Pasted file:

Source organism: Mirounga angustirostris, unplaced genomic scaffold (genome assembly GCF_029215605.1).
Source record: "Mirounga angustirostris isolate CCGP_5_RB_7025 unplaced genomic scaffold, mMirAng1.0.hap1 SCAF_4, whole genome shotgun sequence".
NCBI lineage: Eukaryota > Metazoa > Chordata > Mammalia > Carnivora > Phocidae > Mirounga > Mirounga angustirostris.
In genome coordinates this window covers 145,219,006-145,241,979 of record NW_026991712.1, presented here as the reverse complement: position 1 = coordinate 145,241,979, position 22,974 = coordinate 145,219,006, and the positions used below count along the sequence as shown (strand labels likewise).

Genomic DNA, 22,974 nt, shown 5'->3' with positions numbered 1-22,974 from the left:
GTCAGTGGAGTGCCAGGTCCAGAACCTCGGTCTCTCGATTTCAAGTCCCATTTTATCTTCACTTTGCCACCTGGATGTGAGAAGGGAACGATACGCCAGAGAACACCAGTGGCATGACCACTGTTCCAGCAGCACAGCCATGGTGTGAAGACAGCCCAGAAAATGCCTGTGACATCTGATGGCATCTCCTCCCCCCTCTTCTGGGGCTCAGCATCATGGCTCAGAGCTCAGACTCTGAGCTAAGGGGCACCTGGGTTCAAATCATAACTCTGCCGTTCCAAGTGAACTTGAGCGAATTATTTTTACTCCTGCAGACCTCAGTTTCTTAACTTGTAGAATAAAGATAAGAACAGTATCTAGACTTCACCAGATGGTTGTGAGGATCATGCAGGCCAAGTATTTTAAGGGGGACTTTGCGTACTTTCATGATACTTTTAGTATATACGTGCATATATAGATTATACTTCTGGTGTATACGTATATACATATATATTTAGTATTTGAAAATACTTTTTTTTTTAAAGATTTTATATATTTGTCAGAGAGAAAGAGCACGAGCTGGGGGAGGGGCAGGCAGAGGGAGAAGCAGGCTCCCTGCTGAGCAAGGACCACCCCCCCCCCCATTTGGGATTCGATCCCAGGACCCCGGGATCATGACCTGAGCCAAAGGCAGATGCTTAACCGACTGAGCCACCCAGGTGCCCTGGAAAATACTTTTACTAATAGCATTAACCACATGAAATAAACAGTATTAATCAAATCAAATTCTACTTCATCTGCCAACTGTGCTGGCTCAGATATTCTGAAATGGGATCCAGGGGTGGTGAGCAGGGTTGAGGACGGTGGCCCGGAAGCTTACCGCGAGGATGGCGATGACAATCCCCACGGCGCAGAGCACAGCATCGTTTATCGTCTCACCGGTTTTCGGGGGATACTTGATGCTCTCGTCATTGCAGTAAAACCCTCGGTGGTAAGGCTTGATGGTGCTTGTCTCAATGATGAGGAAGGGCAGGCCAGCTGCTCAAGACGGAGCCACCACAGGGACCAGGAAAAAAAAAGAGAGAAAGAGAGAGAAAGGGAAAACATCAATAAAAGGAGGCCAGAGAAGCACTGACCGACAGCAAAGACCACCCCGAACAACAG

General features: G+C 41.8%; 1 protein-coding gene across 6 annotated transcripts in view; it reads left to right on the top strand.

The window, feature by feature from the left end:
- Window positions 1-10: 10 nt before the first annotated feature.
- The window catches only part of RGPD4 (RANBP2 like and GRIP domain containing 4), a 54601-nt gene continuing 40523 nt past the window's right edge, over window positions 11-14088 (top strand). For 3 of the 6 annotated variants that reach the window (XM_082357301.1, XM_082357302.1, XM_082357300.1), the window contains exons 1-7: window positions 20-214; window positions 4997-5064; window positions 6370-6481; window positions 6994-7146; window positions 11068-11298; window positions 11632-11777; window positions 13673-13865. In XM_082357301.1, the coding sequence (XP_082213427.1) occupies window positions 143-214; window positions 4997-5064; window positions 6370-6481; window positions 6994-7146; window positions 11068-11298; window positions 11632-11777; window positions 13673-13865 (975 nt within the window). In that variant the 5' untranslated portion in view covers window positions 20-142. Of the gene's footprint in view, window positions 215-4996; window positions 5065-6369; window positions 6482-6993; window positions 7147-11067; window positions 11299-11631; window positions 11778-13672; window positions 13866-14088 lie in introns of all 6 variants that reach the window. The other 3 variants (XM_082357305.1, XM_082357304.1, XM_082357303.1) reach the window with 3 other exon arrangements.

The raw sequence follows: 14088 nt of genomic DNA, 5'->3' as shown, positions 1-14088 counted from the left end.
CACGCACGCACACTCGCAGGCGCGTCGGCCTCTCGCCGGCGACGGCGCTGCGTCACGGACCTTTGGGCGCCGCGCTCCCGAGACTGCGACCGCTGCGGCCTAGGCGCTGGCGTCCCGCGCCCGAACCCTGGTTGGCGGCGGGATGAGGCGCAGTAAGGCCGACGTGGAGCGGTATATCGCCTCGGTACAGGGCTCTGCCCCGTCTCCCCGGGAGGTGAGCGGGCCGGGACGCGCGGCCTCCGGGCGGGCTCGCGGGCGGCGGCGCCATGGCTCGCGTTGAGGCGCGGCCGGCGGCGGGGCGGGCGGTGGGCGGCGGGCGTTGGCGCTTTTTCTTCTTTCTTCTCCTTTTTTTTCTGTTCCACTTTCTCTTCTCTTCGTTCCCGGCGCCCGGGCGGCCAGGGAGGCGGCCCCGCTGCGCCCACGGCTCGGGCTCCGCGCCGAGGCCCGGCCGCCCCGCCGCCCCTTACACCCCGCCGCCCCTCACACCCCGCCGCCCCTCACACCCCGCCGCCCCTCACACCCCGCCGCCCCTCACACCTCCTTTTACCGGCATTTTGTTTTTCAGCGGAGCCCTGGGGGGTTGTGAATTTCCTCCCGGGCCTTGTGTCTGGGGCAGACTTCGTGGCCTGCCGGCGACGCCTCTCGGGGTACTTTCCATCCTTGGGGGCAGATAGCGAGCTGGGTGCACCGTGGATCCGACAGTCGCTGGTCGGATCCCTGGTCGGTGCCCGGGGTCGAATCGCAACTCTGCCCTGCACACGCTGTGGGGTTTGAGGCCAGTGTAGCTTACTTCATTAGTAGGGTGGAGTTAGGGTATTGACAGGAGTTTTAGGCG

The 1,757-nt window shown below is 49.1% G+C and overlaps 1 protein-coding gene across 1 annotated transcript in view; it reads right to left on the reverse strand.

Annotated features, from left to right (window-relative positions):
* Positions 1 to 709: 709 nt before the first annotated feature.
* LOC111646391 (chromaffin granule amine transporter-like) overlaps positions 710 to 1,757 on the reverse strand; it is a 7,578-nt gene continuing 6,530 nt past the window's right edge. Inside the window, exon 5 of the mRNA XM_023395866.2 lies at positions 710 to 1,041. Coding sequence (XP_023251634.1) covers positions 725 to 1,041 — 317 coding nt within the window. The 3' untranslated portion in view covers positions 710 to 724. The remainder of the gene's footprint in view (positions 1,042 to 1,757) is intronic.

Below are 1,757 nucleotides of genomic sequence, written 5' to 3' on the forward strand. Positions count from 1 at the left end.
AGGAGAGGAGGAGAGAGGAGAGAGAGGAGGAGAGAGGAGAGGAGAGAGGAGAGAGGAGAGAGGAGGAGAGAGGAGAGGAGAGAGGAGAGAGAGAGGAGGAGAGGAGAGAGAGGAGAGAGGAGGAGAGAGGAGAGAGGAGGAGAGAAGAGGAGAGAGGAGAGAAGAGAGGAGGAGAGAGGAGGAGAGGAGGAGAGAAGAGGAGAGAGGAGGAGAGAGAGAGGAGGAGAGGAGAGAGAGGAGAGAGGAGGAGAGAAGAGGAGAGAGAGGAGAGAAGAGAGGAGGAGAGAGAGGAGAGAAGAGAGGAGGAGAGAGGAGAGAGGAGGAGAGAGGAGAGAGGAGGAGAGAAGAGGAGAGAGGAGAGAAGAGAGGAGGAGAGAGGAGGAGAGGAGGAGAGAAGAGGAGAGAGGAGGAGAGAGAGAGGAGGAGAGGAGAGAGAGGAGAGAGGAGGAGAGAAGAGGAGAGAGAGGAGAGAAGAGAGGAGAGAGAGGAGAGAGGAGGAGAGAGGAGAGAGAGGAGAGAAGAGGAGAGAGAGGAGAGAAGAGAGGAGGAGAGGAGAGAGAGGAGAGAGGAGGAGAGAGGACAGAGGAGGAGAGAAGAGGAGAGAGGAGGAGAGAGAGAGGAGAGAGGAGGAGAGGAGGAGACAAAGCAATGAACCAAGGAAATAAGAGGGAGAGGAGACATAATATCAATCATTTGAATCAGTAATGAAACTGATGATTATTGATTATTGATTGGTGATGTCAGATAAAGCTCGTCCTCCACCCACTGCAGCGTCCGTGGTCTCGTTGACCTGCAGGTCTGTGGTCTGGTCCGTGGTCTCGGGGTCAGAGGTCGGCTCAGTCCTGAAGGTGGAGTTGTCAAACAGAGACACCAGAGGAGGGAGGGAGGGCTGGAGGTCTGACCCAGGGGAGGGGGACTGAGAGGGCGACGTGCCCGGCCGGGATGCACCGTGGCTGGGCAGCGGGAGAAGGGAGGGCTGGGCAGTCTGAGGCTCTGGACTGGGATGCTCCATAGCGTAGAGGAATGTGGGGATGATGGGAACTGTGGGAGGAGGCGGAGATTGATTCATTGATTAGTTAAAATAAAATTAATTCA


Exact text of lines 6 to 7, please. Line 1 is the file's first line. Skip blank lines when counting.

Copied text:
GTCAGTGGAGTGCCAGGTCCAGAACCTCGGTCTCTCGATTTCAAGTCCCATTTTATCTTCACTTTGCCACCTGGATGTGAGAAGGGAACGATACGCCAGAGAACACCAGTGGCATGACCACTGTTCCAGCAGCACAGCCATGGTGTGAAGACAGCCCAGAAAATGCCTGTGACATCTGATGGCATCTCCTCCCCCCTCTTCTGGGGCTCAGCATCATGGCTCAGAGCTCAGACTCTGAGCTAAGGGGCACCTGGGTTCAAATCATAACTCTGCCGTTCCAAGTGAACTTGAGCGAATTATTTTTACTCCTGCAGACCTCAGTTTCTTAACTTGTAGAATAAAGATAAGAACAGTATCTAGACTTCACCAGATGGTTGTGAGGATCATGCAGGCCAAGTATTTTAAGGGGGACTTTGCGTACTTTCATGATACTTTTAGTATATACGTGCATATATAGATTATACTTCTGGTGTATACGTATATACATATATATTTAGTATTTGAAAATACTTTTTTTTTTAAAGATTTTATATATTTGTCAGAGAGAAAGAGCACGAGCTGGGGGAGGGGCAGGCAGAGGGAGAAGCAGGCTCCCTGCTGAGCAAGGACCACCCCCCCCCCCATTTGGGATTCGATCCCAGGACCCCGGGATCATGACCTGAGCCAAAGGCAGATGCTTAACCGACTGAGCCACCCAGGTGCCCTGGAAAATACTTTTACTAATAGCATTAACCACATGAAATAAACAGTATTAATCAAATCAAATTCTACTTCATCTGCCAACTGTGCTGGCTCAGATATTCTGAAATGGGATCCAGGGGTGGTGAGCAGGGTTGAGGACGGTGGCCCGGAAGCTTACCGCGAGGATGGCGATGACAATCCCCACGGCGCAGAGCACAGCATCGTTTATCGTCTCACCGGTTTTCGGGGGATACTTGATGCTCTCGTCATTGCAGTAAAACCCTCGGTGGTAAGGCTTGATGGTGCTTGTCTCAATGATGAGGAAGGGCAGGCCAGCTGCTCAAGACGGAGCCACCACAGGGACCAGGAAAAAAAAAGAGAGAAAGAGAGAGAAAGGGAAAACATCAATAAAAGGAGGCCAGAGAAGCACTGACCGACAGCAAAGACCACCCCGAACAACAG

General features: G+C 41.8%; 1 protein-coding gene across 6 annotated transcripts in view; it reads left to right on the top strand.